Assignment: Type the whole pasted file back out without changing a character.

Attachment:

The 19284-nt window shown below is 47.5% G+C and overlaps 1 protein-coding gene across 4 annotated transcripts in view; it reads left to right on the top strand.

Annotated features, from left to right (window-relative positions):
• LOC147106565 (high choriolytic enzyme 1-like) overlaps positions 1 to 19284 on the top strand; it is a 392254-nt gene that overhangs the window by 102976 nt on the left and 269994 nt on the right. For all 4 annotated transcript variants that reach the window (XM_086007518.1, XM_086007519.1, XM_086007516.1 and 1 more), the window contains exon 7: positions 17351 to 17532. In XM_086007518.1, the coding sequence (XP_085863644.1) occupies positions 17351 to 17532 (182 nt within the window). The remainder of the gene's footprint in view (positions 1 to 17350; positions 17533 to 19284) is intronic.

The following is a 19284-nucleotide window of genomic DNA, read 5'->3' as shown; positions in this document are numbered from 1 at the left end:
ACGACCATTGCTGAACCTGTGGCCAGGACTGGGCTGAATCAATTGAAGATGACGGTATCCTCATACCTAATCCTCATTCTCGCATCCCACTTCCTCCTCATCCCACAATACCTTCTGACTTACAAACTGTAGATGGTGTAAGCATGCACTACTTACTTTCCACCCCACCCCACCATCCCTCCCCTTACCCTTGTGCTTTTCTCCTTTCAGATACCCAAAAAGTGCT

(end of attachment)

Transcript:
The 19284-nt window shown below is 47.5% G+C and overlaps 1 protein-coding gene across 4 annotated transcripts in view; it reads left to right on the top strand.

Annotated features, from left to right (window-relative positions):
• LOC147106565 (high choriolytic enzyme 1-like) overlaps positions 1 to 19284 on the top strand; it is a 392254-nt gene that overhangs the window by 102976 nt on the left and 269994 nt on the right. For all 4 annotated transcript variants that reach the window (XM_086007518.1, XM_086007519.1, XM_086007516.1 and 1 more), the window contains exon 7: positions 17351 to 17532. In XM_086007518.1, the coding sequence (XP_085863644.1) occupies positions 17351 to 17532 (182 nt within the window). The remainder of the gene's footprint in view (positions 1 to 17350; positions 17533 to 19284) is intronic.

The following is a 19284-nucleotide window of genomic DNA, read 5'->3' as shown; positions in this document are numbered from 1 at the left end:
ACGACCATTGCTGAACCTGTGGCCAGGACTGGGCTGAATCAATTGAAGATGACGGTATCCTCATACCTAATCCTCATTCTCGCATCCCACTTCCTCCTCATCCCACAATACCTTCTGACTTACAAACTGTAGATGGTGTAAGCATGCACTACTTACTTTCCACCCCACCCCACCATCCCTCCCCTTACCCTTGTGCTTTTCTCCTTTCAGATACCCAAAAAGTGCT